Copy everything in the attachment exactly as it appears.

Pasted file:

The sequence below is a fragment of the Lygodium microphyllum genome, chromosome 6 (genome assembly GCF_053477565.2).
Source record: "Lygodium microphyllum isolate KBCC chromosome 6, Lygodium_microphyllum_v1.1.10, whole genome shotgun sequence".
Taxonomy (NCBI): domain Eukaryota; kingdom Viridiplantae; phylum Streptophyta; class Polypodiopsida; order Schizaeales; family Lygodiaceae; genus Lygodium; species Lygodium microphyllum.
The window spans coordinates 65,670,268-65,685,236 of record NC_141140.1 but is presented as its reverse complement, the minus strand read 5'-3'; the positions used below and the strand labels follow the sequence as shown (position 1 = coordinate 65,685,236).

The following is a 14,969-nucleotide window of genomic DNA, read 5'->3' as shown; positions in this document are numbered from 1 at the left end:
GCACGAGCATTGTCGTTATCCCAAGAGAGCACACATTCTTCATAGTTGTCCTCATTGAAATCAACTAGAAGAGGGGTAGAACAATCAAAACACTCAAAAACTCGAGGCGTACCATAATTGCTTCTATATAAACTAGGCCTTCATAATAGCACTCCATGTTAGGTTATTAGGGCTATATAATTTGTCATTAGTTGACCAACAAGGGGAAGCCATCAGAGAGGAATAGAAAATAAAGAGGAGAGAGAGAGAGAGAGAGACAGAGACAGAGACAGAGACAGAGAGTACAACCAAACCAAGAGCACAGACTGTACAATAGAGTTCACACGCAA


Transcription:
The sequence below is a fragment of the Lygodium microphyllum genome, chromosome 6 (genome assembly GCF_053477565.2).
Source record: "Lygodium microphyllum isolate KBCC chromosome 6, Lygodium_microphyllum_v1.1.10, whole genome shotgun sequence".
Taxonomy (NCBI): domain Eukaryota; kingdom Viridiplantae; phylum Streptophyta; class Polypodiopsida; order Schizaeales; family Lygodiaceae; genus Lygodium; species Lygodium microphyllum.
The window spans coordinates 65,670,268-65,685,236 of record NC_141140.1 but is presented as its reverse complement, the minus strand read 5'-3'; the positions used below and the strand labels follow the sequence as shown (position 1 = coordinate 65,685,236).

The following is a 14,969-nucleotide window of genomic DNA, read 5'->3' as shown; positions in this document are numbered from 1 at the left end:
GCACGAGCATTGTCGTTATCCCAAGAGAGCACACATTCTTCATAGTTGTCCTCATTGAAATCAACTAGAAGAGGGGTAGAACAATCAAAACACTCAAAAACTCGAGGCGTACCATAATTGCTTCTATATAAACTAGGCCTTCATAATAGCACTCCATGTTAGGTTATTAGGGCTATATAATTTGTCATTAGTTGACCAACAAGGGGAAGCCATCAGAGAGGAATAGAAAATAAAGAGGAGAGAGAGAGAGAGAGAGACAGAGACAGAGACAGAGACAGAGAGTACAACCAAACCAAGAGCACAGACTGTACAATAGAGTTCACACGCAA